By Chelsea Phua
The man on the phone sounded like her 24-year-old grandson, Sacramento resident Doris McRoberts said.
He told her he and some friends had been involved in a car accident in Ontario, Canada, and needed $3,000 to pay for the cost of repairs.
She would have sent the money, but for a Wells Fargo bank employee who felt something was not quite right and made McRoberts promise that she would consult family members before sending the money.
It's a good thing McRoberts has never broken a promise.
She called her daughter. Her real grandson, as it turned out, was in Berkeley during the time of the alleged accident, and didn't call grandma for money.
"We've seen an increase in these type of scams," Sacramento police spokesman Officer Konrad von Schoech.
Known as the "Grandmother" scam, the con artist poses as a grandchild or a friend of the grandchild and tells grandma or grandpa that he or she is in jail, in trouble or is sick.
"It's usually a tragic situation which the scammer requests to be kept secret," von Schoech said.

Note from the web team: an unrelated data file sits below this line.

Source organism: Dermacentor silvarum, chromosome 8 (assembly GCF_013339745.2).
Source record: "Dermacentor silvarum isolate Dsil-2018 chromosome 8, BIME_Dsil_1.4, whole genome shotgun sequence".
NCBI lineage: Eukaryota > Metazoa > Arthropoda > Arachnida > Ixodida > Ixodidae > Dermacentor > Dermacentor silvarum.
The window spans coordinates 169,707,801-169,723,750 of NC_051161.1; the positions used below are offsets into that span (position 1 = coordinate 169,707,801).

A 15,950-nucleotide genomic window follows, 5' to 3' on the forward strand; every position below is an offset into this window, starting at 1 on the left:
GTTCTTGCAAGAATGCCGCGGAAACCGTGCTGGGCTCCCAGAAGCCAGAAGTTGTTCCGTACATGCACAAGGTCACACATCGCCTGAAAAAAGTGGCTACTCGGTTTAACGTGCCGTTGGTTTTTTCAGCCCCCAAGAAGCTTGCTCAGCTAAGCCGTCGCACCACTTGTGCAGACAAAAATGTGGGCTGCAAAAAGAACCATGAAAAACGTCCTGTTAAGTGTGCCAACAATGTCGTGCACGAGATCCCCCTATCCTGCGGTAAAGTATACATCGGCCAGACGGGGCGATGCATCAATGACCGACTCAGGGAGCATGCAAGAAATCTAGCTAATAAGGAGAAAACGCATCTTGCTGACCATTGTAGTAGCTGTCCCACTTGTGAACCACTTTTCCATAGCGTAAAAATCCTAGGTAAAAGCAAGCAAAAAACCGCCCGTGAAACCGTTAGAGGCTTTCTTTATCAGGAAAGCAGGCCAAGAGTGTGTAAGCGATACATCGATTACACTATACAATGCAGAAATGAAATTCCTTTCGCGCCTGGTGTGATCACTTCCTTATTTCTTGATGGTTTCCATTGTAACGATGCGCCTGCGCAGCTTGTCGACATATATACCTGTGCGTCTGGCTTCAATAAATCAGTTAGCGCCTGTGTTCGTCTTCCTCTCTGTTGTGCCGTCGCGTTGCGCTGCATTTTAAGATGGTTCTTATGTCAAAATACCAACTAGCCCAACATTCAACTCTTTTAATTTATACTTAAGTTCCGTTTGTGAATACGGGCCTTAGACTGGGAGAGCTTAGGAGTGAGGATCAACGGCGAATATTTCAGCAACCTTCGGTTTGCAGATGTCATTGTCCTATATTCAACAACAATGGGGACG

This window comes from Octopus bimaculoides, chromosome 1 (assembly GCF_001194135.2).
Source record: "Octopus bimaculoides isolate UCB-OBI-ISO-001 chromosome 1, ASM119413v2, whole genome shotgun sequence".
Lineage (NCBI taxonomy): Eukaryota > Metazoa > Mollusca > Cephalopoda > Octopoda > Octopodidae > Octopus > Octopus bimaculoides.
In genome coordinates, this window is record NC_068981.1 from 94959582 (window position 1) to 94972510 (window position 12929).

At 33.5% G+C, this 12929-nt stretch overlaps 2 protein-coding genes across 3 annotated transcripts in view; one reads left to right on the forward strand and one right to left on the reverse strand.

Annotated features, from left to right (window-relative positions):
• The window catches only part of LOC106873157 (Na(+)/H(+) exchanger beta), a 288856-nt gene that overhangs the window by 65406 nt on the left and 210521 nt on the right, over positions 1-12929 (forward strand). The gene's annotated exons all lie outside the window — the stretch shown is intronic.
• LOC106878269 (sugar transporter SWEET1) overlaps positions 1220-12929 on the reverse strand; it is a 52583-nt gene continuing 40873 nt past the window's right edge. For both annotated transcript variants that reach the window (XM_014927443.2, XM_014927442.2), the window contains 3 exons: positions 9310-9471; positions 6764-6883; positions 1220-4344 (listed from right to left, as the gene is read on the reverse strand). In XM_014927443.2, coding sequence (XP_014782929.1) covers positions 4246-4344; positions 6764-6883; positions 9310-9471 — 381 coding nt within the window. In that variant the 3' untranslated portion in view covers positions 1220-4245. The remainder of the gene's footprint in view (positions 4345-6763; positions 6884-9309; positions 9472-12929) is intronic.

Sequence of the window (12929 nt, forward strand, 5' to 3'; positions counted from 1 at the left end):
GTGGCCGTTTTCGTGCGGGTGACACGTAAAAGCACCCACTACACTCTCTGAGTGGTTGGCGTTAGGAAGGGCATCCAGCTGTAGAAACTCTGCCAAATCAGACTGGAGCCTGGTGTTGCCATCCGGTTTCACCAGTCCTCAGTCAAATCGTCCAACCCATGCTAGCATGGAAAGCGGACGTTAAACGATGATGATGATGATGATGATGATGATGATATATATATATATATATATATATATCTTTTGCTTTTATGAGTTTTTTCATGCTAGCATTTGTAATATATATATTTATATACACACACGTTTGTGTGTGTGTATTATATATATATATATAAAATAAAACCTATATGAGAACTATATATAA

If the victim can't share the information, the victim can't verify if it's true, von Schoech said.
"But the best thing to do is verify that the situation that someone is posing to you actually exists," von Schoech said.
And never give personal or financial information over the phone, or agree to meet someone you don't know.
McRoberts also has a few words of wisdom - gained from hindsight. She has two grandsons, but the scammer never specified which of the two he was, and she just assumed he was the older one.
"When they say they are your grandchild, ask, "Which one are you?'" McRoberts said.